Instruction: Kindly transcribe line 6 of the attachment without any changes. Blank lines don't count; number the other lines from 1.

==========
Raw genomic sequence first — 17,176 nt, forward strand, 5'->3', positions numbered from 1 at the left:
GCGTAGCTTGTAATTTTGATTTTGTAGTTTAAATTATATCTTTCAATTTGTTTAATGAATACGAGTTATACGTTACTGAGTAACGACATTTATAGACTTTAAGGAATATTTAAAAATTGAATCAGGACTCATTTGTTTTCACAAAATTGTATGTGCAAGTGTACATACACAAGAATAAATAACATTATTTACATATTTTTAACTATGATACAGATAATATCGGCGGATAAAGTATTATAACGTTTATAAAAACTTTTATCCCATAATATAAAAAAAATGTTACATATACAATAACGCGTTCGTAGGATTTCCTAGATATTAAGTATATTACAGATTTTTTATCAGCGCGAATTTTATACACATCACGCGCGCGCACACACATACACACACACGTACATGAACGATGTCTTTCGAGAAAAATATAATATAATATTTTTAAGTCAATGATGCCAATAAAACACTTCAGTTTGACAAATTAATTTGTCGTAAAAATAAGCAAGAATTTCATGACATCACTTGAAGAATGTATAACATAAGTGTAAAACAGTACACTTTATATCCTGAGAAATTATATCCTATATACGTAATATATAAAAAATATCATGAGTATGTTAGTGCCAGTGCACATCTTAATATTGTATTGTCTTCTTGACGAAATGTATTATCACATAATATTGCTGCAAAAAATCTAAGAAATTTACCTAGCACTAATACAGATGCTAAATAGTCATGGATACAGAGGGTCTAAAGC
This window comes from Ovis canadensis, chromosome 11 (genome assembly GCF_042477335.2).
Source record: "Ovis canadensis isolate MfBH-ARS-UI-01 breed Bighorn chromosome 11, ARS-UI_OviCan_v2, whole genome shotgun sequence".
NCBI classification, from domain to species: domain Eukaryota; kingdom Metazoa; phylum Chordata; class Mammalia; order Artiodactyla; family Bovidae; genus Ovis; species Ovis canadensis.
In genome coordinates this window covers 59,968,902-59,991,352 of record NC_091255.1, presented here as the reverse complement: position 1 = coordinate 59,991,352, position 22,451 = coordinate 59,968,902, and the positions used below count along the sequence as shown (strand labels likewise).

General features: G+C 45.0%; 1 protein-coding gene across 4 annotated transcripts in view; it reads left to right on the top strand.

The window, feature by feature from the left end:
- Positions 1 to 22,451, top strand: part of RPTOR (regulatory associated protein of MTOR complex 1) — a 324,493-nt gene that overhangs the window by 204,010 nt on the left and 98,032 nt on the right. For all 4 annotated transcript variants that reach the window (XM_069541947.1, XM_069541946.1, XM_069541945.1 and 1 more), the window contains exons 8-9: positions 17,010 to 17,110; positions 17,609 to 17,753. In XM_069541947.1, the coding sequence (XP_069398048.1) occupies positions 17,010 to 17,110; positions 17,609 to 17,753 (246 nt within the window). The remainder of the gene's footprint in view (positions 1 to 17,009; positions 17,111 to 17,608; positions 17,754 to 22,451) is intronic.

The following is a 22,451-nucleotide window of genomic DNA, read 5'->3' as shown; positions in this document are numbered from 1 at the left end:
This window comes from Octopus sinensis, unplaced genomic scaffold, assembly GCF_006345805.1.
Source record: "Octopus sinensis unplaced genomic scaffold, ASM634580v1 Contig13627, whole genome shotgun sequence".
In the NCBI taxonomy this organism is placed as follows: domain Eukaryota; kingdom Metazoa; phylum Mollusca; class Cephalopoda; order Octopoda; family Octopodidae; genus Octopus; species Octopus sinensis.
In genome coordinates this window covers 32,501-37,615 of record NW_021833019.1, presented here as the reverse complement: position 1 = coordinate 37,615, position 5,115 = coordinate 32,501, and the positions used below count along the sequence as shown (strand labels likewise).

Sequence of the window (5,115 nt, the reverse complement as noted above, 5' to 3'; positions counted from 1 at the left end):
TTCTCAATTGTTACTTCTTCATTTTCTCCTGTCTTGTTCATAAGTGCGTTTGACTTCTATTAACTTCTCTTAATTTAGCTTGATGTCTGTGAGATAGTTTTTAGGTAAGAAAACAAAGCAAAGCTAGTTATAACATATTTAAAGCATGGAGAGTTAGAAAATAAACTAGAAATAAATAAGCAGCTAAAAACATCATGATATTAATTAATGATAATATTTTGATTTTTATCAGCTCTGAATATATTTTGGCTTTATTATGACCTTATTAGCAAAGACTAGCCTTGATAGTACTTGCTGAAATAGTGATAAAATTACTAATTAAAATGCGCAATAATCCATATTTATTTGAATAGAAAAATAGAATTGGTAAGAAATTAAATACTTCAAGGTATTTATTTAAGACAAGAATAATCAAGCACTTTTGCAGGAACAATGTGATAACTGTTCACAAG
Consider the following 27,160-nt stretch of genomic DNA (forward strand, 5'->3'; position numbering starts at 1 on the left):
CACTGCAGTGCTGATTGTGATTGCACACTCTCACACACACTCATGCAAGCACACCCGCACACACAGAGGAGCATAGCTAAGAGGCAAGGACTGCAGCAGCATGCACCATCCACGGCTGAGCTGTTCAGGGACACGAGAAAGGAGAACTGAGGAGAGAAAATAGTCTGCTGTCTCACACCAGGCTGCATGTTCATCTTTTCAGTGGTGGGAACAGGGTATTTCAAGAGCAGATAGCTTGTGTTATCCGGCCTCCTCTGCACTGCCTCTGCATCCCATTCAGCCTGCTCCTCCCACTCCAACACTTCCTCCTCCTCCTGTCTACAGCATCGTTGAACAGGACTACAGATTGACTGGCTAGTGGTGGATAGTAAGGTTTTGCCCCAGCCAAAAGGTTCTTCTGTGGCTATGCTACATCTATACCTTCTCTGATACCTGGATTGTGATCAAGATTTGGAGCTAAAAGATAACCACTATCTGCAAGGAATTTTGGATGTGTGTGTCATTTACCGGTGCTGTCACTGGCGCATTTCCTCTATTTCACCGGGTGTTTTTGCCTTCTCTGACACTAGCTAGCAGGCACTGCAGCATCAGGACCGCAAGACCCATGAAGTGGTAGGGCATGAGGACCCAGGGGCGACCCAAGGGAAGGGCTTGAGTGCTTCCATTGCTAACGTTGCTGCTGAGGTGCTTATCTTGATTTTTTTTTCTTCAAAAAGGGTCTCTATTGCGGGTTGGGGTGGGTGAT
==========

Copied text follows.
In genome coordinates this window covers 59,968,902-59,991,352 of record NC_091255.1, presented here as the reverse complement: position 1 = coordinate 59,991,352, position 22,451 = coordinate 59,968,902, and the positions used below count along the sequence as shown (strand labels likewise).